What does the future of the maritime sector look like?
The maritime sector, responsible for transporting 80% of the world's trade, is facing a transformative period. In response to emerging threats and opportunities, Lloyd’s Register and Lloyd’s Register Foundation have together launched a multi-year Global Maritime Trends 2050 research programme.
The Global Maritime Trends 2050 Research Programme
The programme will deliver a series of ‘deep dives’ providing evidence, insight, and foresight on the large-scale challenges affecting the maritime industry between now and 2050, drawing on expert analyses and robust data to provide a comprehensive understanding of the evolving landscape and the potential implications for various maritime stakeholders.
The deep dives will:
- Consider the implications of the trends identified in Global Maritime Trends 2050 and what’s needed in response, for specific maritime industries.
- Deliver much needed foresight to enable maritime industries and society at large to prepare for the future and assure the safety of people as the ocean economy grows.
- Use evidence and insight, including robust and reliable data with commentary from independent experts to inform decision making.
- Inform Maritime’s safe transition to net-zero and the building of a resilient and equitable economy whilst at the same time addressing the triple planetary crises of climate change, biodiversity loss and pollution.
- Show how maritime trade will develop, from changes to trade patterns to development in infrastructures across the globe.
The Global Maritime Trends 2050 report
‘Global Maritime Trends 2050’ is the first step in this longer-term programme. The report analyses likely future scenarios for maritime in 2050, based on the speed of technology adoption and the level of global collaboration, to help the industry forecast risks, opportunities, and required investment.
Authored by Economist Impact, the report involved an extensive literature review and 16 qualitative interviews with maritime policy and industry professionals.
This led to four feasible shipping futures that present both warnings and opportunities for the sector including fictional ‘what if’ scenarios such as the opportunities widespread adoption of hydrogen could bring, or the potential critical challenges posed by a 40cm sea-level rise.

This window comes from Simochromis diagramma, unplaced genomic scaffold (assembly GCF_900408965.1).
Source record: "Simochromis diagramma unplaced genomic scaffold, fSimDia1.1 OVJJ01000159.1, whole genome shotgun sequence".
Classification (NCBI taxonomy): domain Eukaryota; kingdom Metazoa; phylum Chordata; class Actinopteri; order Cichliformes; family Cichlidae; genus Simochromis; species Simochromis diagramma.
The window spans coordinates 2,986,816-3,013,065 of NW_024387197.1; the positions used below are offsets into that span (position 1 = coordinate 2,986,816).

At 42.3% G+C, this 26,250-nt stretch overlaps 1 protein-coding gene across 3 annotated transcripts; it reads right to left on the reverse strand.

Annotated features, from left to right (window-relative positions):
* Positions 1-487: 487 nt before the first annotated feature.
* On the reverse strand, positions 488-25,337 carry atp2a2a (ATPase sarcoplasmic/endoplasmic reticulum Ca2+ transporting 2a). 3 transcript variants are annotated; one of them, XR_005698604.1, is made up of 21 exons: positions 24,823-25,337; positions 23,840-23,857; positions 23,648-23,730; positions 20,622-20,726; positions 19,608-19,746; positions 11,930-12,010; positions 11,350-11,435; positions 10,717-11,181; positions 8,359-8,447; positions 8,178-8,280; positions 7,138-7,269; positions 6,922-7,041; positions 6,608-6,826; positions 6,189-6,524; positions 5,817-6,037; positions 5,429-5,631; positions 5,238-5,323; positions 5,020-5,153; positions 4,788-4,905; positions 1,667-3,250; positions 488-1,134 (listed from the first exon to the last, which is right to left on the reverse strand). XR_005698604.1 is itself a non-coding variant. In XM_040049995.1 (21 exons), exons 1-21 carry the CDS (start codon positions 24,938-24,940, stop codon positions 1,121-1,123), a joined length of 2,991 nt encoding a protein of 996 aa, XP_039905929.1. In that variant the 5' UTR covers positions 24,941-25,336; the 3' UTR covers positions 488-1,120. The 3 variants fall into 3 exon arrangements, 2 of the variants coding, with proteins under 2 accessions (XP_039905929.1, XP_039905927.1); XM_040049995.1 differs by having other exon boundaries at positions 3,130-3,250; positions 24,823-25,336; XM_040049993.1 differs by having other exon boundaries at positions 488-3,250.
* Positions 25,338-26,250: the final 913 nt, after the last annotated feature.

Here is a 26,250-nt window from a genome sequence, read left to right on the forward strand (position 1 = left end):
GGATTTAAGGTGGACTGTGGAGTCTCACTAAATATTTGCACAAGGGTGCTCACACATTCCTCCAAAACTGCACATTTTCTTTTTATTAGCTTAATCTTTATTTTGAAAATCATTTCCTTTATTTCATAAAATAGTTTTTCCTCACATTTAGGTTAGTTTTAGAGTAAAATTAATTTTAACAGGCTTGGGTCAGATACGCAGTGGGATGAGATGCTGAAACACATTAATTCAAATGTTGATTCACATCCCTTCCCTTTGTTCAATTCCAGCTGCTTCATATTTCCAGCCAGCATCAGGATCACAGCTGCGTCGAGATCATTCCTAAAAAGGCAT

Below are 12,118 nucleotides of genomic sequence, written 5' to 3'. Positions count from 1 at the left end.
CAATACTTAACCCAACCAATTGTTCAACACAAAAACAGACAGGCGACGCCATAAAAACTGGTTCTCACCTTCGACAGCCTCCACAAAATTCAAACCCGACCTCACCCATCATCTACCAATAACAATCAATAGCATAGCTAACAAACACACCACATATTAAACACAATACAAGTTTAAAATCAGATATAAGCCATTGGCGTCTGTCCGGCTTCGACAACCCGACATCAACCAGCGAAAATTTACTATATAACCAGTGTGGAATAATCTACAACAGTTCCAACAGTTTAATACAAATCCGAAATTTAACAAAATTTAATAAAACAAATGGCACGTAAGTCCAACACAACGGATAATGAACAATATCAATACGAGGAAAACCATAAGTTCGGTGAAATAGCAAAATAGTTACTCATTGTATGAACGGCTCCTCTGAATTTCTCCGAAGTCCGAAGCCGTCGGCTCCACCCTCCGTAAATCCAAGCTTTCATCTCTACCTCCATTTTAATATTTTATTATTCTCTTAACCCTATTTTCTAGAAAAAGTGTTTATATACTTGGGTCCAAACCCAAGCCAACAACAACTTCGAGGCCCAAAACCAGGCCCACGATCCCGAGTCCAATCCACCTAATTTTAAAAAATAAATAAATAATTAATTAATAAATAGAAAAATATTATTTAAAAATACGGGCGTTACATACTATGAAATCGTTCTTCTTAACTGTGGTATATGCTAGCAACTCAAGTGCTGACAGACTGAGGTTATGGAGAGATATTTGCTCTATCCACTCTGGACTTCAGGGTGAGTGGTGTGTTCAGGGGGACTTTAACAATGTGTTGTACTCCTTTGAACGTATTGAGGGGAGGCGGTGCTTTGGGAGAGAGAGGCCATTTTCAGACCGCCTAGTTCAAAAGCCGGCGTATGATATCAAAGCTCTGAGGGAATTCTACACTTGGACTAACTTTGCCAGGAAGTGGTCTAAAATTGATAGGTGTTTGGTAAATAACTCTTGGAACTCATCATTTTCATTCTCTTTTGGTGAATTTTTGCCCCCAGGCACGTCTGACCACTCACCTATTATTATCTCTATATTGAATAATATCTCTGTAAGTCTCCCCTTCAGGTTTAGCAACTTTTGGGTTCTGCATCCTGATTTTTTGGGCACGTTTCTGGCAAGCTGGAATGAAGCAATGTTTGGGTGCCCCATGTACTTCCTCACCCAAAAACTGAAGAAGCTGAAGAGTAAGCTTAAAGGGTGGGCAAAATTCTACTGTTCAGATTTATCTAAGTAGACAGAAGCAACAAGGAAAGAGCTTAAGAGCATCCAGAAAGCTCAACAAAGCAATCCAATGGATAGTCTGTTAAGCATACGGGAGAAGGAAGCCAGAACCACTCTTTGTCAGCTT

- Key global ports in US, Europe and Asia could be unusable by 2050 without urgent action on decarbonisation.
- Africa countries could become the dominant supplier of seafarers by 2050.
- Women could make up 25% of all seafarers by 2050 (currently <2%)
Beyond the figures and forecasts, this report reinforces the fact that people matter. We must continue to place the wellbeing of our two million seafarers, and all those involved in the maritime value chain, at the heart of our strategies and actions. Their unwavering commitment has been the bedrock of our industry, and as we navigate the waters towards 2050, ensuring their safety, rights, and growth is non-negotiable.
The report and the wider programme serve not just as a source of information but as a compass for stakeholders, guiding decision-making processes in an era characterised by rapid societal shifts.
Request for Ideas
We’re now planning to deliver a series of ‘deep dive’ reports focusing on the challenges affecting the maritime industry between now and 2050, as identified in ‘Global Maritime Trends 2050’. Each ‘deep dive’ will use evidence and insight, including robust and reliable data to understand what’s needed in response to the challenges ahead.
We welcome your ideas on what topics should be explored further in these ‘deep dives’. More than ever, maritime industries and society at large need to prepare for the future, so your input will be instrumental in shaping the future of maritime for a safe and sustainable ocean economy. Please submit your ideas below.